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J Neuropathol Exp Neurol. 2010 Jan;69(1):70-81. doi: 10.1097/NEN.0b013e3181c7e32f.

Effects of antemortem and postmortem variables on human brain mRNA quality: a BrainNet Europe study.

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Department of Cellular and Molecular Neuroscience, Division of Neuroscience and Mental Health, Imperial College London, London, United Kingdom.


Well-characterized and preserved human brain tissue that is prepared and stored in brain banks is an essential resource for research in neurological diseases. This study examined the quality of human brain postmortem tissue from multiple laboratories within the BrainNet Europe brain bank network to identify all possible confounding variables and determine how they may affect RNA quality. Antemortem and postmortem information was retrospectively collected for a large cohort of samples. Total RNA was isolated from anatomically defined brain regions using a standardized procedure; RNA quality was assessed using an Agilent 2100 Bioanalyzer. No significant difference in RNA quality was observed in 6 different brain regions. RNA quality deteriorated with increasing numbers of antemortem events such as hospitalization, coma, respiratory illness, and the use of artificial ventilation; accumulation of such events was associated with elevated hypoxia-inducible factor 1 alpha mRNA expression. Brain pH was found to be a good indicator of RNA quality. There was no correlation of postmortem delay with cerebrospinal fluid pH or RNA quality overall, but some individual RNAs decreased in quality with antemortem events and with postmortem delay. RNA quality did not affect total RNA yield. Determining the factors that are best predictors of RNA quality can help brain banks with selection criteria for storing high-quality brain tissue for research.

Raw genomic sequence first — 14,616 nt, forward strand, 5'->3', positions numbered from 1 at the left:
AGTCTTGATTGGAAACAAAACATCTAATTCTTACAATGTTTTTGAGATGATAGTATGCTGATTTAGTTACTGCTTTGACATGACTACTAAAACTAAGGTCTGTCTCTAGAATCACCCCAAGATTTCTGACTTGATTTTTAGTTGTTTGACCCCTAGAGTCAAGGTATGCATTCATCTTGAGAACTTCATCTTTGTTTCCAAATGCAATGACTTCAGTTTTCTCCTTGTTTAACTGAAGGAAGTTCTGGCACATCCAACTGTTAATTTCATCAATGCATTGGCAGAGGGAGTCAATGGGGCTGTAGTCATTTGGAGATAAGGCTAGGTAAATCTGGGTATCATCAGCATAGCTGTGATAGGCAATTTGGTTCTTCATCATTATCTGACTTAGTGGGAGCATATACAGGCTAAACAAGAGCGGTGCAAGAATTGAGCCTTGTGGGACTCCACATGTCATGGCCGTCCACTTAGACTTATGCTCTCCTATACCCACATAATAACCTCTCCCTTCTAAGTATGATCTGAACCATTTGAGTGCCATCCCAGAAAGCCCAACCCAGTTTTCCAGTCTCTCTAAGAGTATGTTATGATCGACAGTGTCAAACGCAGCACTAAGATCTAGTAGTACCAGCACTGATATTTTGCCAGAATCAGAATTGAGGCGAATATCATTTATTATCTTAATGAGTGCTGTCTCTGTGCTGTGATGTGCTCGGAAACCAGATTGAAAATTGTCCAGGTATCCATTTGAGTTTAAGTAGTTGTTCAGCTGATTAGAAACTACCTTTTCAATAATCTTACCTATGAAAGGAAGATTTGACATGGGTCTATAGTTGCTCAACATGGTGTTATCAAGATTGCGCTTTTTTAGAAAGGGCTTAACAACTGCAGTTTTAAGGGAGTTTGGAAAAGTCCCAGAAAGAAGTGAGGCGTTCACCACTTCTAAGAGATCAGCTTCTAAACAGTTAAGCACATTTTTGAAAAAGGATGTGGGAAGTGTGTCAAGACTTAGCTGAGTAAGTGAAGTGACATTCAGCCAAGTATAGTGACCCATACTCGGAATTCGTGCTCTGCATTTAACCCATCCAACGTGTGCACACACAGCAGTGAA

[Indexed for MEDLINE]

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